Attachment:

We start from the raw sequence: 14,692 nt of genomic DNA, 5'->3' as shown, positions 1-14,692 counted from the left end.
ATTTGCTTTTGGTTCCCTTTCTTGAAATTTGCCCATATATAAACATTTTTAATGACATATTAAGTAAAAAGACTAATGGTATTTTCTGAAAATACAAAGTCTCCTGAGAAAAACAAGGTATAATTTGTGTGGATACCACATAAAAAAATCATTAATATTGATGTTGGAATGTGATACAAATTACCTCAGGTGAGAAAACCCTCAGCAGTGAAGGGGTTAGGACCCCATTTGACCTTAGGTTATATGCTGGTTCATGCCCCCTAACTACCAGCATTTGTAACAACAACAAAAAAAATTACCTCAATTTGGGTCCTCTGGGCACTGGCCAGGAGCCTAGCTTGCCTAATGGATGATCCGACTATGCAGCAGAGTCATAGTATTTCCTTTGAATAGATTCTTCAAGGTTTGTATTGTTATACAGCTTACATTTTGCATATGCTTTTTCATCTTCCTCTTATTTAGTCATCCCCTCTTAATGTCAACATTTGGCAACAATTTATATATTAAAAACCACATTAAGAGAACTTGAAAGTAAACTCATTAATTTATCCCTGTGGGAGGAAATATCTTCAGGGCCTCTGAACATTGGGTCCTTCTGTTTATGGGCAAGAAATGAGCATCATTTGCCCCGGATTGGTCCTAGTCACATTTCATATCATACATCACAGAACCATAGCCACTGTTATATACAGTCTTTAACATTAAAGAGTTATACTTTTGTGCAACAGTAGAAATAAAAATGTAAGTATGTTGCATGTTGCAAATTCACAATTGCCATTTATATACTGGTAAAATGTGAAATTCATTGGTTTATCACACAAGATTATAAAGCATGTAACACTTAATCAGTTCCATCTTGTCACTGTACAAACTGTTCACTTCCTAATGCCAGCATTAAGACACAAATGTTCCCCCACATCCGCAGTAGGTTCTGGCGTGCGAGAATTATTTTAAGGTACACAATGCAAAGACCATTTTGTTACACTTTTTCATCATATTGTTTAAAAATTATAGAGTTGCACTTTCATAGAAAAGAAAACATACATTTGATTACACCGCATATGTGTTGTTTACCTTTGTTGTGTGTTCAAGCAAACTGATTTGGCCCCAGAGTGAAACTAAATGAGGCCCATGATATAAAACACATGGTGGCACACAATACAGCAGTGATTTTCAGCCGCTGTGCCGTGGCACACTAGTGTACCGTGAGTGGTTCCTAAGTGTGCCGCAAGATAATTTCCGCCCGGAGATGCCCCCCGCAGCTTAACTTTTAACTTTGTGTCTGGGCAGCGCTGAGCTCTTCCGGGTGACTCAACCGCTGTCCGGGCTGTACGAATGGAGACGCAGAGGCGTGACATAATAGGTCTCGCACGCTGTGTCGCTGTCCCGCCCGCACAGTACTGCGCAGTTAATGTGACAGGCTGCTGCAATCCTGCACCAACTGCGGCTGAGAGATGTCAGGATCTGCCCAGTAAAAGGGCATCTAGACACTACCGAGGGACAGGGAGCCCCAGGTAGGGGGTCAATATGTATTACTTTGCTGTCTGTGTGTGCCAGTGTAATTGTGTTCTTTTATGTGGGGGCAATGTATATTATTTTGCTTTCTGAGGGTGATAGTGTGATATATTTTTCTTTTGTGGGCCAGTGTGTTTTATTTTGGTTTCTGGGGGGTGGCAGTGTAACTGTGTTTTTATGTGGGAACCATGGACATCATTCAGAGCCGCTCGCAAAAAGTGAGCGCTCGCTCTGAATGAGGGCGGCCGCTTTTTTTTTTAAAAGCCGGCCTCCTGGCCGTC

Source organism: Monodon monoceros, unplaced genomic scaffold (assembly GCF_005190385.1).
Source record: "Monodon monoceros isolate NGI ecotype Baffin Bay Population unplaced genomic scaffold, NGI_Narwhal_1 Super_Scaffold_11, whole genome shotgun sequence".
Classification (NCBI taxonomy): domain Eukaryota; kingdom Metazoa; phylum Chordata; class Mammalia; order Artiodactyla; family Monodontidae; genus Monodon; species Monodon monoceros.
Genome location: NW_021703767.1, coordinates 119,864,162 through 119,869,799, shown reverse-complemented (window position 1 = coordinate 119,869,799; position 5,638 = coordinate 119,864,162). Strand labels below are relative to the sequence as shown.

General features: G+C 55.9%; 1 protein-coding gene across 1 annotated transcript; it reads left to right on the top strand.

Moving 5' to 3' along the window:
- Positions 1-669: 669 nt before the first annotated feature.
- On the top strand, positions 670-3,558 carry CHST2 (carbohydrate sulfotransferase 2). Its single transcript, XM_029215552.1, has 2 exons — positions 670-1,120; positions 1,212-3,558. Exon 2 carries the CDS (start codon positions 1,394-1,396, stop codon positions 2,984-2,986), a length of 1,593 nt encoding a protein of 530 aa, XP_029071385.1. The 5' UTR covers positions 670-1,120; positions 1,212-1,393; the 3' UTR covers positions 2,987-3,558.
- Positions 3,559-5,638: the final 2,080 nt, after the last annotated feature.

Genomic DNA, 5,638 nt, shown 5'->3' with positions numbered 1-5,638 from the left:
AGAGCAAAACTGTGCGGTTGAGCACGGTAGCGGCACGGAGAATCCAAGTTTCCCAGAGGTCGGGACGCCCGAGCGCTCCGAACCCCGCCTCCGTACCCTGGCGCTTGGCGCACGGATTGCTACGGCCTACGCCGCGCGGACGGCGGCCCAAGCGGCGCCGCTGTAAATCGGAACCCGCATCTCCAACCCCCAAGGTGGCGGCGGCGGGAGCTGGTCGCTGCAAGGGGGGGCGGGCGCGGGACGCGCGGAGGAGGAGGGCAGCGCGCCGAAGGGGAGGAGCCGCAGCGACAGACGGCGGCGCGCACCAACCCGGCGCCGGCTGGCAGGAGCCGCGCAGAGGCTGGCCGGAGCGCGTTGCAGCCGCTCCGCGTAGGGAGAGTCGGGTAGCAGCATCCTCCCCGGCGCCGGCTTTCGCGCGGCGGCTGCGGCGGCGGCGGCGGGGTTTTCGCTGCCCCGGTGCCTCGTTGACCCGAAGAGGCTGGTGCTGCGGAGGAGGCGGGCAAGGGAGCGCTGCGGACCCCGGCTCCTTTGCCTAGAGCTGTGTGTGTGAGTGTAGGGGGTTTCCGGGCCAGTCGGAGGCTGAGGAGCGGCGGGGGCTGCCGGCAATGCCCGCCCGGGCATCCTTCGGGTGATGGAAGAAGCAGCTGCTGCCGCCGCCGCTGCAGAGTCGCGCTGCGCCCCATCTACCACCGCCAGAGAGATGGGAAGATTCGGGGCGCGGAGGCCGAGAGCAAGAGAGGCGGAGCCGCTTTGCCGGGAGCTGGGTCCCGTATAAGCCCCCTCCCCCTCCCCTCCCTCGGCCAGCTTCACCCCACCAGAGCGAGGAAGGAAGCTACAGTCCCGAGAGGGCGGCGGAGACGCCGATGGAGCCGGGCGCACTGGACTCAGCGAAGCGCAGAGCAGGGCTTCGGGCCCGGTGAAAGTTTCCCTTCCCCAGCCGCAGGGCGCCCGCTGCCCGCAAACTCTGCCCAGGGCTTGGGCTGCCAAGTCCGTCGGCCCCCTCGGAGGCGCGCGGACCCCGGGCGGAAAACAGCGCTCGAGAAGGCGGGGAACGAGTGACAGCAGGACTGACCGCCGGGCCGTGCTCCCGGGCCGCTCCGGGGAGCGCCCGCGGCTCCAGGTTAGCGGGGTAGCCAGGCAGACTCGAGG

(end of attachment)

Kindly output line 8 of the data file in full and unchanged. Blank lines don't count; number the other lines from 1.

Moving 5' to 3' along the window: